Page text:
Ads with sexual appeals are more likely to be remembered but don't sell the brand or product, according to a meta-analysis of nearly 80 advertising studies, published online this week by the International Journal of Advertising. Researchers found no positive effect on study participants' ability to remember the brands featured in such ads or on their intention to buy the product. The research was led by University of Illinois advertising professor John Wirtz.
Academics examined the effectiveness of a rape prevention campaign in bars and nightclubs in Liverpool.
FSU researchers Russell Clayton and Jessica Ridgway discover women pay more attention and experience improved psychological health when they view average and plus-size models in the media.
New research conducted by the University of Liverpool and partners shows that food policies, such as fruit and vegetable subsidies, taxes on sugar sweetened drinks, and mass media campaigns to change dietary habits, could avert hundreds of thousands of deaths from cardiovascular disease (CVD) in the United States.
Experts, charities, the media and government confuse the public by speaking 'different languages' on climate change, a new study says. The research team focused on Colombia and likened climate change communication to a 'broken phone'.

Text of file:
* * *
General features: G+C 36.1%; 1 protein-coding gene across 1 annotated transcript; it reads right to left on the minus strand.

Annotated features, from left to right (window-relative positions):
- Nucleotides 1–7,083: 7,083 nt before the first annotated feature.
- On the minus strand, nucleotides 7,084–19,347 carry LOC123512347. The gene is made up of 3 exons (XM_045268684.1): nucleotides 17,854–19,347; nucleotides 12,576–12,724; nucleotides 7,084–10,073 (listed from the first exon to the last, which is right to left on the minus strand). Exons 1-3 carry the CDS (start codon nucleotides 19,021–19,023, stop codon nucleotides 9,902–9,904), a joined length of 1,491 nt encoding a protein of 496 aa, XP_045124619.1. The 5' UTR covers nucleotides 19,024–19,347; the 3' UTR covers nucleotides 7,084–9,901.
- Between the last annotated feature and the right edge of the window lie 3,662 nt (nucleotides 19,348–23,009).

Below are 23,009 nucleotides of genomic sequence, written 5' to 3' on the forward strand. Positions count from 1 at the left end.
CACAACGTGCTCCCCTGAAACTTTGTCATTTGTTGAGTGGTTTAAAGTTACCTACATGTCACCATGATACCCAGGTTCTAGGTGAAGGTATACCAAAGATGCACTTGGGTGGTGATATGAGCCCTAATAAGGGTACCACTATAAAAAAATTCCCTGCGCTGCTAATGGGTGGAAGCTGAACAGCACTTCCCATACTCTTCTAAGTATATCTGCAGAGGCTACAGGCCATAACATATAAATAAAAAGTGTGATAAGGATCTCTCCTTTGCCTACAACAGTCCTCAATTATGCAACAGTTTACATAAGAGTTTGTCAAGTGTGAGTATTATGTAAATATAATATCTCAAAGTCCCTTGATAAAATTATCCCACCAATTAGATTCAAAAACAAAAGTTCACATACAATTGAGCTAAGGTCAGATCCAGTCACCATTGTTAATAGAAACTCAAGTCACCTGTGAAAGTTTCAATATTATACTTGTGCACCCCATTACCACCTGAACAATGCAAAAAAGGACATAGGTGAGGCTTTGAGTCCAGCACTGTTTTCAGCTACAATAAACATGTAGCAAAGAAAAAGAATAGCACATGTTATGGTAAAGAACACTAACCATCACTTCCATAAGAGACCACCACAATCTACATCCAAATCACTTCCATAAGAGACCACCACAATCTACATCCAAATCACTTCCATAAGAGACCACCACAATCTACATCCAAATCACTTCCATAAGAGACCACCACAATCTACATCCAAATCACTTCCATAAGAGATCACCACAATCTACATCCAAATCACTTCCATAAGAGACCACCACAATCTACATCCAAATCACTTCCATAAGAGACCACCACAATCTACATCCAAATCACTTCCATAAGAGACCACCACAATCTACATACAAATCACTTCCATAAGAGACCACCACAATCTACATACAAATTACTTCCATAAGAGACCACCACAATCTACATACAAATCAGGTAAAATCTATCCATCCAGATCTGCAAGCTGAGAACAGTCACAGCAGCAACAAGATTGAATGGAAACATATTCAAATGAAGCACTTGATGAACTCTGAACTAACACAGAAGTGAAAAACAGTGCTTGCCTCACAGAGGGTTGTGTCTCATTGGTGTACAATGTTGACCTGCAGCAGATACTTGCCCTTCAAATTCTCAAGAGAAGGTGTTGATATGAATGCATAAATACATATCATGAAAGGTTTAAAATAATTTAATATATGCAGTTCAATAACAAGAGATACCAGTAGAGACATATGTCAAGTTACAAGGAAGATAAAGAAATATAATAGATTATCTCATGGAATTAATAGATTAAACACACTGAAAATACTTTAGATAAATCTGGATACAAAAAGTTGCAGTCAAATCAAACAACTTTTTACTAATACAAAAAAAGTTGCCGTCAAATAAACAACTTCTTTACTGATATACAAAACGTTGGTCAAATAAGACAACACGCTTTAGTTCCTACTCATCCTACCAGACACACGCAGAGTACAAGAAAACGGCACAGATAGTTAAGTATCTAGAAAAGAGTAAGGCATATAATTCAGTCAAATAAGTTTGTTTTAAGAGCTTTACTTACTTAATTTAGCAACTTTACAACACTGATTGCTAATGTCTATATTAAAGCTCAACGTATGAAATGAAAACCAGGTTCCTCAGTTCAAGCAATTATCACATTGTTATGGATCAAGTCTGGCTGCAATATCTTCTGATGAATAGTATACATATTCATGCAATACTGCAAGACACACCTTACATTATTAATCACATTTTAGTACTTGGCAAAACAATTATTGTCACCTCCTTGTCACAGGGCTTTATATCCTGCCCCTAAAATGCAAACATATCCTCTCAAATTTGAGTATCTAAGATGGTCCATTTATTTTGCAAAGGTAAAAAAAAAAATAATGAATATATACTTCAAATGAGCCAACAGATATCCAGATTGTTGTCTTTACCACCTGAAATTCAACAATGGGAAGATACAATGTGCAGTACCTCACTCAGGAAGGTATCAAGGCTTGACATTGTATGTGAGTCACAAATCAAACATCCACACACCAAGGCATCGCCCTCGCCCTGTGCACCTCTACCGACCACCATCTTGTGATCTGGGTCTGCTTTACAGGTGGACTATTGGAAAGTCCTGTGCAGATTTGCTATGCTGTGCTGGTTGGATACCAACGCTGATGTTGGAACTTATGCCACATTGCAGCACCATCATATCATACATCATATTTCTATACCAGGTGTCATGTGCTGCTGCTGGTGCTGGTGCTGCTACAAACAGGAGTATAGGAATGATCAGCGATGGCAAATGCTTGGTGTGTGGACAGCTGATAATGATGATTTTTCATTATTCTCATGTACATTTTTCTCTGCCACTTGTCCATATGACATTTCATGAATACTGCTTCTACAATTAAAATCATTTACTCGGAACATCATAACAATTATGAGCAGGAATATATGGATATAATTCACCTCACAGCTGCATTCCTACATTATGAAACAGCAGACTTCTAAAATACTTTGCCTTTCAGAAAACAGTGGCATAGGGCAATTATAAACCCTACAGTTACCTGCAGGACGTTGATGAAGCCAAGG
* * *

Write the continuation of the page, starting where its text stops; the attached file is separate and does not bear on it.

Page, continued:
Square watermelons, star- and heart-shaped cucumbers, and even Buddha-shaped pears can be found in some grocery store produce bins. Who buys them? And why? A recent University of Illinois study found younger consumers with an eye for adventure are more likely to purchase these avant-garde fruits.
The risks far outweigh the benefits for most consumers in their response to personalized online ads, known as online behavioral advertising, suggests a study by University of Illinois advertising professor Chang-Dae Ham. The perception of risk drives consumers to greater privacy concerns and to avoid the advertising. The ad industry may want to reconsider its approach as a result, he said. The study appears in the May issue of the International Journal of Advertising.
On Nov. 17, 2015, actor Charlie Sheen publicly disclosed he was HIV-positive on NBC's Today Show. In previous research, scientists found that Sheen's disclosure corresponded with millions of online search queries for HIV prevention and testing. A follow-up study finds it also led to more sales of in-home HIV testing kits.
The global social media phenomenon of toy unboxing is causing concern for parents and other child welfare advocates. Now new research recommends regulation to address it. Toy unboxing: Living in a(n unregulated) material world, the work of QUT Distinguished Professor Stuart Cunningham and Professor David Craig from the University of Southern California (with research by Ph.D. student Jarrod Walczer at QUT's Digital Media Research Centre), has just been published in Media International Australia.
Participants of the study who believed they were drinking an energy drink and alcohol cocktail were more likely to believe themselves quite drunk and uninhibited.